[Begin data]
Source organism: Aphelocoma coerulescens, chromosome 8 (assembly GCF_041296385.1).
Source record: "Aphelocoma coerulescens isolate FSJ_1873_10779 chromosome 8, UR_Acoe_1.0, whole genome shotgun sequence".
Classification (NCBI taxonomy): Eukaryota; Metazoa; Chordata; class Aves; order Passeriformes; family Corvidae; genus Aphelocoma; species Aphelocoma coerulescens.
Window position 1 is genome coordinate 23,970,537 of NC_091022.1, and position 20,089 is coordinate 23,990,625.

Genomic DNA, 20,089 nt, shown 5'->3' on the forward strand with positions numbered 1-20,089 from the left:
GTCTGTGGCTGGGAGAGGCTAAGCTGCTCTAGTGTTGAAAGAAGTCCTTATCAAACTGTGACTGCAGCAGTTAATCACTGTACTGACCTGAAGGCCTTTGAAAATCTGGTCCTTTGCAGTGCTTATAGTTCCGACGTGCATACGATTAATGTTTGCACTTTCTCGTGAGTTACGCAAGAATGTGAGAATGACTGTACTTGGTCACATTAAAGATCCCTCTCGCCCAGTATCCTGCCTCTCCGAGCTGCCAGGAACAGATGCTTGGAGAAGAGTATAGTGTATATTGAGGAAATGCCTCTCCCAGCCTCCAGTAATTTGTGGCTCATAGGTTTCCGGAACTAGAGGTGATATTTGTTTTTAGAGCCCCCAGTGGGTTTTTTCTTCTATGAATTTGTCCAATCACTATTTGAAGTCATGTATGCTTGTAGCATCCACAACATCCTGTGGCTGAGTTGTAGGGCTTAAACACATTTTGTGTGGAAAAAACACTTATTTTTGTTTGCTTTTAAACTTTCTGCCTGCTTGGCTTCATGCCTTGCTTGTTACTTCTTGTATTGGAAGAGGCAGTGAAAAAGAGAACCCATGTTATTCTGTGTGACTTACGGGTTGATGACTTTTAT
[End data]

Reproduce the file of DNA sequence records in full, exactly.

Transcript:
Source organism: Aphelocoma coerulescens, chromosome 8 (assembly GCF_041296385.1).
Source record: "Aphelocoma coerulescens isolate FSJ_1873_10779 chromosome 8, UR_Acoe_1.0, whole genome shotgun sequence".
Classification (NCBI taxonomy): Eukaryota; Metazoa; Chordata; class Aves; order Passeriformes; family Corvidae; genus Aphelocoma; species Aphelocoma coerulescens.
Window position 1 is genome coordinate 23,970,537 of NC_091022.1, and position 20,089 is coordinate 23,990,625.

Genomic DNA, 20,089 nt, shown 5'->3' on the forward strand with positions numbered 1-20,089 from the left:
GTCTGTGGCTGGGAGAGGCTAAGCTGCTCTAGTGTTGAAAGAAGTCCTTATCAAACTGTGACTGCAGCAGTTAATCACTGTACTGACCTGAAGGCCTTTGAAAATCTGGTCCTTTGCAGTGCTTATAGTTCCGACGTGCATACGATTAATGTTTGCACTTTCTCGTGAGTTACGCAAGAATGTGAGAATGACTGTACTTGGTCACATTAAAGATCCCTCTCGCCCAGTATCCTGCCTCTCCGAGCTGCCAGGAACAGATGCTTGGAGAAGAGTATAGTGTATATTGAGGAAATGCCTCTCCCAGCCTCCAGTAATTTGTGGCTCATAGGTTTCCGGAACTAGAGGTGATATTTGTTTTTAGAGCCCCCAGTGGGTTTTTTCTTCTATGAATTTGTCCAATCACTATTTGAAGTCATGTATGCTTGTAGCATCCACAACATCCTGTGGCTGAGTTGTAGGGCTTAAACACATTTTGTGTGGAAAAAACACTTATTTTTGTTTGCTTTTAAACTTTCTGCCTGCTTGGCTTCATGCCTTGCTTGTTACTTCTTGTATTGGAAGAGGCAGTGAAAAAGAGAACCCATGTTATTCTGTGTGACTTACGGGTTGATGACTTTTAT